May 17, 2010
SAN DIEGO – Vigilant against the potential for similar laws and abuses in California and the border region, the San Diego ACLU commended the ACLU of Arizona and fellow civil rights organizations who filed suit challenging Arizona SB 1070 this morning. (See Arizona's press release and complaint.)
The lawsuit, Friendly House et al. v. Whiting et al., charges that the Arizona law unlawfully interferes with federal power and authority over immigration matters in violation of the Supremacy Clause of the U.S. Constitution; invites racial profiling against people of color by law enforcement in violation of the equal protection guarantee and prohibition on unreasonable seizures under the 14th and Fourth Amendments; and infringes on the free speech rights of day laborers and others in Arizona.
The suit was filed this morning in federal court in Phoenix by the ACLU of Arizona, ACLU National Office, Mexican American Legal Defense and Education Fund, National Immigration Law Center, the National Association for the Advancement of Colored People (NAACP), National Day Laborer Organizing Network (NDLON) and the Asian Pacific American Legal Center (APALC) – a member of the Asian American Center for Advancing Justice.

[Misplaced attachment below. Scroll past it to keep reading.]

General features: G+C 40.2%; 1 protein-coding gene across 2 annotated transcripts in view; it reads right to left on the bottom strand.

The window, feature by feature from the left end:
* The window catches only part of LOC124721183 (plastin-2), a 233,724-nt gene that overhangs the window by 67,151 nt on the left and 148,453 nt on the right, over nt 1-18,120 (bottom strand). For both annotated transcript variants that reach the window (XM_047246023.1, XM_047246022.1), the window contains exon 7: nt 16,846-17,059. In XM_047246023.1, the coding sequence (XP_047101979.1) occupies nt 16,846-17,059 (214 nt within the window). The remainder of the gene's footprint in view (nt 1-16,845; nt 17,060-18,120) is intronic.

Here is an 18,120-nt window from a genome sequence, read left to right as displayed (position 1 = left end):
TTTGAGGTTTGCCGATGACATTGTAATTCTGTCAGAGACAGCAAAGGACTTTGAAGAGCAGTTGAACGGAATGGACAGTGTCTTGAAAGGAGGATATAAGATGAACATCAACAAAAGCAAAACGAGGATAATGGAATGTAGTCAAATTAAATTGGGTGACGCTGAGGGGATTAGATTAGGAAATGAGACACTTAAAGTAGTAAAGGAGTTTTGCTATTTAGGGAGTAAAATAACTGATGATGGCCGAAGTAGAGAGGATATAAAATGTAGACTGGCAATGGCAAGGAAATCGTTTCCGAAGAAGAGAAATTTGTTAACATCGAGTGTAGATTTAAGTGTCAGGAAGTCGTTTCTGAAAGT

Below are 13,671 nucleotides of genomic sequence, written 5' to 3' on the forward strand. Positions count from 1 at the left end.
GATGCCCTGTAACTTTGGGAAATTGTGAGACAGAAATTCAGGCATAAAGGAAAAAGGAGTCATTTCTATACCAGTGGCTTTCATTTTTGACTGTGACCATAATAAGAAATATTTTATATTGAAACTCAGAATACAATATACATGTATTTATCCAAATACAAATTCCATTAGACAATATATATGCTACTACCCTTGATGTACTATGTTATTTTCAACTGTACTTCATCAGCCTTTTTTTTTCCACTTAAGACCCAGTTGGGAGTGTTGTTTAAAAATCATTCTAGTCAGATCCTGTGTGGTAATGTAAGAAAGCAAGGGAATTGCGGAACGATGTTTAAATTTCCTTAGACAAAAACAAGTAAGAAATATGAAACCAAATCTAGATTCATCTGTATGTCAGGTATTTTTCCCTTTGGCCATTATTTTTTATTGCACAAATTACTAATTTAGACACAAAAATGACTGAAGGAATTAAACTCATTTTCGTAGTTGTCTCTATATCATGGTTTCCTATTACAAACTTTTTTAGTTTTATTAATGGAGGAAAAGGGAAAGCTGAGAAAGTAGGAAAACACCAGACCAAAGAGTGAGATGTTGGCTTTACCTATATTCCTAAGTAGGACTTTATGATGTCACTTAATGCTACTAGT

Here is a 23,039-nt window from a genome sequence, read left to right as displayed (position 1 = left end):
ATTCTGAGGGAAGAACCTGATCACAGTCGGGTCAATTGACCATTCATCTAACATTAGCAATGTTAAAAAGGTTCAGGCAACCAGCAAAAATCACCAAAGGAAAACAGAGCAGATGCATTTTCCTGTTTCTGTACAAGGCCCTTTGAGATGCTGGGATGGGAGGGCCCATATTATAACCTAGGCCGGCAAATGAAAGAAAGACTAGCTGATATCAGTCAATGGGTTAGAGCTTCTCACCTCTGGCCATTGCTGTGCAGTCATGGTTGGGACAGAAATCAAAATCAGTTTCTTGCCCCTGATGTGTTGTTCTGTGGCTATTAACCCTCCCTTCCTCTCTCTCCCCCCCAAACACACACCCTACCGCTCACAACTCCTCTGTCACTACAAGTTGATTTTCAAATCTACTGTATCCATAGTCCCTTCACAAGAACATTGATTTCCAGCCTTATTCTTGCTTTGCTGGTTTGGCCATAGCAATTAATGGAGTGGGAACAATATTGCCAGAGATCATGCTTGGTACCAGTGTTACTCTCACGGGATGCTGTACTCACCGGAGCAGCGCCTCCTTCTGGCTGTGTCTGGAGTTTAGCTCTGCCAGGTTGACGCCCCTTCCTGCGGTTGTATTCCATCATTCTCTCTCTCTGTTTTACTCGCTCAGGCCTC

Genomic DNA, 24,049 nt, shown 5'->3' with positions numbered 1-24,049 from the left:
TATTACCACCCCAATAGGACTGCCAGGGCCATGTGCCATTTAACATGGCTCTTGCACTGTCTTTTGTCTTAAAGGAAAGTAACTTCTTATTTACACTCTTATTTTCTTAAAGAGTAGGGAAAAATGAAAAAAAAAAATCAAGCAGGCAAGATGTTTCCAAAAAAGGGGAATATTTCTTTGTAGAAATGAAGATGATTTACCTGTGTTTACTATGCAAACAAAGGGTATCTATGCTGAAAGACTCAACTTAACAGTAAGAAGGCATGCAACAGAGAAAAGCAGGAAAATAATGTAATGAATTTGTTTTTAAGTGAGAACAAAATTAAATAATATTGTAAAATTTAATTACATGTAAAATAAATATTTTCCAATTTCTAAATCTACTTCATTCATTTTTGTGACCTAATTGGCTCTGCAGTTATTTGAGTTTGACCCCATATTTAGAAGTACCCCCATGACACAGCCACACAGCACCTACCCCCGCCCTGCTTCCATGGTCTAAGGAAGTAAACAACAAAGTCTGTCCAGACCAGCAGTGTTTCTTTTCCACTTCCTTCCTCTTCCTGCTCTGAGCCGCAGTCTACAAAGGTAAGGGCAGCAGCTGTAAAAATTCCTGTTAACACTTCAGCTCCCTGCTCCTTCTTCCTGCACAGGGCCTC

To help prepare for the lawsuit, the ACLU of San Diego and Imperial Counties sent a staff member, Denise Serrano, to Phoenix for five days. Upon her return to San Diego yesterday, Serrano said, “Our fears were confirmed. Even though the law has yet to go into effect, individuals in Arizona are reporting they are being selectively targeted and asked to show ‘their papers.’”
The San Diego ACLU remains concerned that the Arizona law could begin to affect California, especially in the border region.
“What happens in Arizona must stop in Arizona,” said Kevin Keenan, executive director of the ACLU of San Diego & Imperial Counties. “It is imperative that we help our neighbors for their own sake but also to prevent any spillover effect in California.”
Keenan cites the fact that some of the most anti-civil liberties statements in support of the Arizona law are coming from our own backyard. San Diego Congressmen Bilbray and Hunter both have made extremist and irresponsible comments about immigrants, including the claim that one can tell an immigrant by the clothes or shoes they wear.
The ACLU has pledged to be vigilant against abuses in the San Diego and Imperial region. The ACLU asks members of the community to report any harassment or unfair selective enforcement by calling the ACLU office at 619.232.2121 or filing a written complaint.
For more information and resources, visit the national ACLU's website and the ACLU of Arizona's website.